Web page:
97

So I want to pass props to an Vue component, but I expect these props to change in future from inside that component e.g. when I update that Vue component from inside using AJAX. So they are only for initialization of component.

My cars-list Vue component element where I pass props with initial properties to single-car:

// cars-list.vue

<script>
    export default {
        data: function() {
            return {
                cars: [
                    {
                        color: 'red',
                        maxSpeed: 200,
                    },
                    {
                        color: 'blue',
                        maxSpeed: 195,
                    },
                ]
            }
        },
    }
</script>

<template>
    <div>
        <template v-for="car in cars">
            <single-car :initial-properties="car"></single-car>
        </template>
    </div>
</template>

The way I do it right now it that inside my single-car component I'm assigning this.initialProperties to my this.data.properties on created() initialization hook. And it works and is reactive.

// single-car.vue

<script>
    export default {
        data: function() {
            return {
                properties: {},
            }
        },
        created: function(){
            this.data.properties = this.initialProperties;
        },
    }
</script>

<template>
    <div>Car is in {{properties.color}} and has a max speed of {{properties.maxSpeed}}</div>
</template>

But my problem with that is that I don't know if that's a correct way to do it? Won't it cause me some troubles along the road? Or is there a better way to do it?

  • 13
    This is the most confusing thing about Vue in my opinion: Every data is two-way bound, but you can't pass data to components, you pass props, but you can't change the received props nor convert the props to data. Then what? One thing that I learned is that you should pass props down and trigger events up. That is, if the component wants to change the props it received, it should call an event and be "rerendered". But then you're left with a one-way binding exactly like React and I don't see the use for data then. Pretty confusing. – André Pena Nov 3 '16 at 17:56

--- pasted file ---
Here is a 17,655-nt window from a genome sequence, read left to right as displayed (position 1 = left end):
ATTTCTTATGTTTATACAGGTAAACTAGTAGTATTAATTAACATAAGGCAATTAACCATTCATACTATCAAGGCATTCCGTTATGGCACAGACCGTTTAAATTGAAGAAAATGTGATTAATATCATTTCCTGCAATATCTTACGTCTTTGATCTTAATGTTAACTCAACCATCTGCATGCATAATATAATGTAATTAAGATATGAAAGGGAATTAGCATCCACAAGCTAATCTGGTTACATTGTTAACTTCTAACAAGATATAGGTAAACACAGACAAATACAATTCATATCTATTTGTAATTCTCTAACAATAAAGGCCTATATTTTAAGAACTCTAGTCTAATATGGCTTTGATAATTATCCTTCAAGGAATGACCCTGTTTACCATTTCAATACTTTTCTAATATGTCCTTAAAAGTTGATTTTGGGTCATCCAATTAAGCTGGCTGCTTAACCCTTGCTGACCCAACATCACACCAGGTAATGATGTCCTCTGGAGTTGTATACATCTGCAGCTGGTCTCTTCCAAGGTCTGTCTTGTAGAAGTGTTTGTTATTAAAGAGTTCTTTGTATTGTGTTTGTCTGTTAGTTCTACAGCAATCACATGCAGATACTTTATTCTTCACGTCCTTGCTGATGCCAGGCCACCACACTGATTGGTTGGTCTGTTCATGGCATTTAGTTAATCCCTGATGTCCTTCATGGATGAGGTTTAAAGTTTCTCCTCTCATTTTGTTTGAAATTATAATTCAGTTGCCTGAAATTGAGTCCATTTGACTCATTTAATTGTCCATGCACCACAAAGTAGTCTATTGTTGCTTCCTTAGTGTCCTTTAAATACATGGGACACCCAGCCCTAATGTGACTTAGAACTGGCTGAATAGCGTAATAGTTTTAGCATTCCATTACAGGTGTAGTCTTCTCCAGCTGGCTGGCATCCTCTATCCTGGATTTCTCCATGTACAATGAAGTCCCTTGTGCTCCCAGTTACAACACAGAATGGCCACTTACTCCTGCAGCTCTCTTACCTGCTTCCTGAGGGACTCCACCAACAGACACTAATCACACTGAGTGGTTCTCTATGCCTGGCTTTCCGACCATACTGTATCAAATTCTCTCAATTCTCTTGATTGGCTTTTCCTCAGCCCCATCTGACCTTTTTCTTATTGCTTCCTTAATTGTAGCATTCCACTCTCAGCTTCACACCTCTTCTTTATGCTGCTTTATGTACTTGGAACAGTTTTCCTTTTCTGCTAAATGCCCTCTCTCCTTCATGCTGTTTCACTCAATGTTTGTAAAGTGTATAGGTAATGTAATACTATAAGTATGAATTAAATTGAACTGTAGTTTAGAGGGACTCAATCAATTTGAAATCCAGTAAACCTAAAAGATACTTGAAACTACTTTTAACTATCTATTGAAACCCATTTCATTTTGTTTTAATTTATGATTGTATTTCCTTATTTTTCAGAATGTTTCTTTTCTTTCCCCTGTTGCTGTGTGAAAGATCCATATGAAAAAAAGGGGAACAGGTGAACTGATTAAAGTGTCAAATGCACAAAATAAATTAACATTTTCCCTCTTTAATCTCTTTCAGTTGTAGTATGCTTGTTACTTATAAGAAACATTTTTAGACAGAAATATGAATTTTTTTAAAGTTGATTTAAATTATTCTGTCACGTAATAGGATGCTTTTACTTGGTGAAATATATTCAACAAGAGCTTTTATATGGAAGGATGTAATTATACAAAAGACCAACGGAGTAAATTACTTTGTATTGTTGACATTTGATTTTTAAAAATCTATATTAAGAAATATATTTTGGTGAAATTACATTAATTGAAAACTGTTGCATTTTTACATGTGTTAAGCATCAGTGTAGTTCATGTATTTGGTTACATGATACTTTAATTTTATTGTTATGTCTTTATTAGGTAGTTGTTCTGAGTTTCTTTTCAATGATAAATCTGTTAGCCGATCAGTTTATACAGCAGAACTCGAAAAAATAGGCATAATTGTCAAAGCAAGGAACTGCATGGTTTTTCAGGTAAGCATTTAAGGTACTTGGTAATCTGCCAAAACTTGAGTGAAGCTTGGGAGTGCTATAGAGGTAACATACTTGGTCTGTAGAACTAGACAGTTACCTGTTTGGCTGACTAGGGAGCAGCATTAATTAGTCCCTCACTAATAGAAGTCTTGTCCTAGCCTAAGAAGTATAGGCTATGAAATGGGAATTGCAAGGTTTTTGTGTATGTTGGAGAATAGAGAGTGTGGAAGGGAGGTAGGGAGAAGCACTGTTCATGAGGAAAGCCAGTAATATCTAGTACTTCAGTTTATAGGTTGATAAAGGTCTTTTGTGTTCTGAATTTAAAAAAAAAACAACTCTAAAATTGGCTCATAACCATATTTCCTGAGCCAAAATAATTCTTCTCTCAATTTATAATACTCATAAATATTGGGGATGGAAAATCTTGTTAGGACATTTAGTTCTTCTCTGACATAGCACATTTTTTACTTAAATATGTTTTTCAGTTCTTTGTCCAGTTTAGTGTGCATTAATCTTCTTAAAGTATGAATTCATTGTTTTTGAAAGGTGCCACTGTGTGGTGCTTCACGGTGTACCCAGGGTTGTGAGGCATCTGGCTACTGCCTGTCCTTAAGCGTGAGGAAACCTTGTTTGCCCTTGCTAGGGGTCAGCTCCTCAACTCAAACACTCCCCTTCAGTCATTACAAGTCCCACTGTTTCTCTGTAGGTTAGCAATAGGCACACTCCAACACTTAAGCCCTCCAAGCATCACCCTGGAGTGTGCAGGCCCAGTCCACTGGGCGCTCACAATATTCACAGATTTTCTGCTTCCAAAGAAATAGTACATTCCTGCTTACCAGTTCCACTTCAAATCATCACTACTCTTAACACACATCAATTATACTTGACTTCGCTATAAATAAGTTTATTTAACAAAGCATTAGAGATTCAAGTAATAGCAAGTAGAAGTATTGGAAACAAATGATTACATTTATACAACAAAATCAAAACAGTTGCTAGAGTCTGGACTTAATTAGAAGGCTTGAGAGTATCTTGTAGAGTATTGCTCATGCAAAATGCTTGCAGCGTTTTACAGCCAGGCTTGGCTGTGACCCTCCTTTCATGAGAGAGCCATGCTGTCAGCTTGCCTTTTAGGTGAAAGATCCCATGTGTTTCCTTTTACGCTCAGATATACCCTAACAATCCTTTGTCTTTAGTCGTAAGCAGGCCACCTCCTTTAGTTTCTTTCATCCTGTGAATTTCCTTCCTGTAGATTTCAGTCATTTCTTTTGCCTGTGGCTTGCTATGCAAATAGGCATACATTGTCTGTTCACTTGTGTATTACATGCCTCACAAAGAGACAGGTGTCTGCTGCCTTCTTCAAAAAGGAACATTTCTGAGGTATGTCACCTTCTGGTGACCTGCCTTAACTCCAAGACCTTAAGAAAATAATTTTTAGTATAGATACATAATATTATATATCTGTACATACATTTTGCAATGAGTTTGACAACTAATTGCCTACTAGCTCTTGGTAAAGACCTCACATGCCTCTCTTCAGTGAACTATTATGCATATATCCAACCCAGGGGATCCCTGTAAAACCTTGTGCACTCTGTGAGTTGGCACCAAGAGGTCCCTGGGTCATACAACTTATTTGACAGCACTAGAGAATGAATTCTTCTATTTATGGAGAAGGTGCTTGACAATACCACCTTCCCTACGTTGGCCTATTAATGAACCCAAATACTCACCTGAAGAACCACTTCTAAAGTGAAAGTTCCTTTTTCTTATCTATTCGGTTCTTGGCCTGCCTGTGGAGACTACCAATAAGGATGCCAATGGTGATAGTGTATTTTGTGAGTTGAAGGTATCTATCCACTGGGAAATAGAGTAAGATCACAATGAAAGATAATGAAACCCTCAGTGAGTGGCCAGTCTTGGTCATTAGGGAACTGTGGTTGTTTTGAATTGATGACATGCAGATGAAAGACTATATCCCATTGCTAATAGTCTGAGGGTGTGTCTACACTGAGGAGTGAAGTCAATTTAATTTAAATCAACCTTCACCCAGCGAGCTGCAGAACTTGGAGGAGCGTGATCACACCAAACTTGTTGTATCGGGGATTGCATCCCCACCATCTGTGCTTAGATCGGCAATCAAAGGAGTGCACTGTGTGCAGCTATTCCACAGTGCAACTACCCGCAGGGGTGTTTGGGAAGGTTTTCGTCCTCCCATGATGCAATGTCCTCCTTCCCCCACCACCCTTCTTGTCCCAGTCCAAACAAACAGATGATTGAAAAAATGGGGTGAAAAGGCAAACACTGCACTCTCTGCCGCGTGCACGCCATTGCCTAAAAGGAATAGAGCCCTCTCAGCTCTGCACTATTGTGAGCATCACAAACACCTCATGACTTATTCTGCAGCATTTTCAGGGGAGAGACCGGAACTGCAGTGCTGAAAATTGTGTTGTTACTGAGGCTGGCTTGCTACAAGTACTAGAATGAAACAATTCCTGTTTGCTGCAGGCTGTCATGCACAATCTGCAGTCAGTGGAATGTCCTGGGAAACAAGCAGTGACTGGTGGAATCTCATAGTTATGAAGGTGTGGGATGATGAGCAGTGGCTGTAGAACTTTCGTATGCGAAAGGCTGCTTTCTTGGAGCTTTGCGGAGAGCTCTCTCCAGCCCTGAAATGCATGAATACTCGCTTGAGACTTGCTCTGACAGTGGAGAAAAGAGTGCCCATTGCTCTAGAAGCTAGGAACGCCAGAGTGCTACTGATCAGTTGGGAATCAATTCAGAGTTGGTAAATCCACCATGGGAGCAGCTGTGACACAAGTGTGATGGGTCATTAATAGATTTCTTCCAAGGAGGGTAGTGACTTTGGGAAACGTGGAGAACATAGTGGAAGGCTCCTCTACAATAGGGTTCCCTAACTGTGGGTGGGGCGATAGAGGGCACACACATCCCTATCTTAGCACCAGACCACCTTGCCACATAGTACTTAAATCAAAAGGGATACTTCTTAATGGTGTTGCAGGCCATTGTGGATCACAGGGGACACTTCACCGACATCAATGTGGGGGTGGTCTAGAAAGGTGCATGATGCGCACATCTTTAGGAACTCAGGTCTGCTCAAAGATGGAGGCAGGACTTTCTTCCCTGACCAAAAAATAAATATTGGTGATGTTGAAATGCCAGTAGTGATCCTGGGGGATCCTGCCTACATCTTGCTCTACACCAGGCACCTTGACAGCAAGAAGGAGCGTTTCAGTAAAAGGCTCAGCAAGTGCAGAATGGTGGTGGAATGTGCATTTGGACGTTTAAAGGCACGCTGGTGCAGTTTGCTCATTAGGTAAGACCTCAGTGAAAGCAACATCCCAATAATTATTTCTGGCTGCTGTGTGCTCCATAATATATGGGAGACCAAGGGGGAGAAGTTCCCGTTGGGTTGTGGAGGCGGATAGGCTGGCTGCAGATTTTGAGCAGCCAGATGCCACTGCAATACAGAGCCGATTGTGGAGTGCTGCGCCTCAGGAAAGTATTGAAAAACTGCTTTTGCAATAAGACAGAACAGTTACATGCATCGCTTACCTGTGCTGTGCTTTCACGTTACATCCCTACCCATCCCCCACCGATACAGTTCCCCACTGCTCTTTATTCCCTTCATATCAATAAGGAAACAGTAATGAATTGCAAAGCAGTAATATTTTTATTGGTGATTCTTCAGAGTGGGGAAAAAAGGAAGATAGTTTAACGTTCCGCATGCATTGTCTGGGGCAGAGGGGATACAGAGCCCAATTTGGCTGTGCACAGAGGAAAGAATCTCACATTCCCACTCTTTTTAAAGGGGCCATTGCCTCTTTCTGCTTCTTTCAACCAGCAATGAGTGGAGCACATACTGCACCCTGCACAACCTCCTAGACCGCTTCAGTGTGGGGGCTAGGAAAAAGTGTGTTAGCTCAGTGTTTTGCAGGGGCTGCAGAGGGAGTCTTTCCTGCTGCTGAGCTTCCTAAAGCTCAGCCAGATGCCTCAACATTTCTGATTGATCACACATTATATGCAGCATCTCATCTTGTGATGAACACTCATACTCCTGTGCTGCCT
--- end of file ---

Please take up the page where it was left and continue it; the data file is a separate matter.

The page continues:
• 1
    Data is primarily intended for the private use of the component. Everything placed on it within the context of the component is reactive and can be bound to. The concept with props is to pass values into a component but keep the component from being able to silently introduce state changes in the parent by changing a passed value. It's better to make it explicit in an event as you indicated. This was a philosophy change from Vue 1.0 to 2.0. – David K. Hess Nov 3 '16 at 19:37
  • Today I've tried to start a thread over here: forum.vuejs.org/t/… – bgraves Feb 6 '19 at 14:36
101

Thanks to this https://github.com/vuejs/vuejs.org/pull/567 I know the answer now.

Method 1

Pass initial prop directly to the data. Like the example in updated docs:

props: ['initialCounter'],
data: function () {
    return {
        counter: this.initialCounter
    }
}

But have in mind if the passed prop is an object or array that is used in the parent component state any modification to that prop will result in the change in that parent component state.

Warning: this method is not recommended. It will make your components unpredictable. If you need to set parent data from child components either use state management like Vuex or use "v-model". https://vuejs.org/v2/guide/components.html#Using-v-model-on-Components

Method 2

If your initial prop is an object or array and if you don't want changes in children state propagate to parent state then just use e.g. Vue.util.extend [1] to make a copy of the props instead pointing it directly to children data, like this:

props: ['initialCounter'],
data: function () {
    return {
        counter: Vue.util.extend({}, this.initialCounter)
    }
}

Method 3

You can also use spread operator to clone the props. More details in the Igor answer: https://stackoverflow.com/a/51911118/3143704

But have in mind that spread operators are not supported in older browsers and for better compatibility you'll need to transpile the code e.g. using babel.

Footnotes

[1] Have in mind this is an internal Vue utility and it may change with new versions. You might want to use other methods to copy that prop, see "How do I correctly clone a JavaScript object?".

My fiddle where I was testing it: https://jsfiddle.net/sm4kx7p9/3/

| improve this answer | |
  • 1
    so it is ok practice to have changes propagated to parent component? – igor Apr 4 '18 at 21:12
  • 1
    @igor personally I'd try to avoid it as much as you can. It will make your components unpredictable. I think better way to get changes in parent component is to use "v-model" method where you $emit changes from your child component to parent component. vuejs.org/v2/guide/components.html#Using-v-model-on-Components – Dominik Serafin Apr 5 '18 at 14:27